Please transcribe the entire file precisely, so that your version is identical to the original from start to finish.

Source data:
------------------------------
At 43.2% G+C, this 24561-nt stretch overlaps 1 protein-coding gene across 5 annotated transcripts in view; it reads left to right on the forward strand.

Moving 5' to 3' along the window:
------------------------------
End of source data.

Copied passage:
At 43.2% G+C, this 24561-nt stretch overlaps 1 protein-coding gene across 5 annotated transcripts in view; it reads left to right on the forward strand.

Moving 5' to 3' along the window: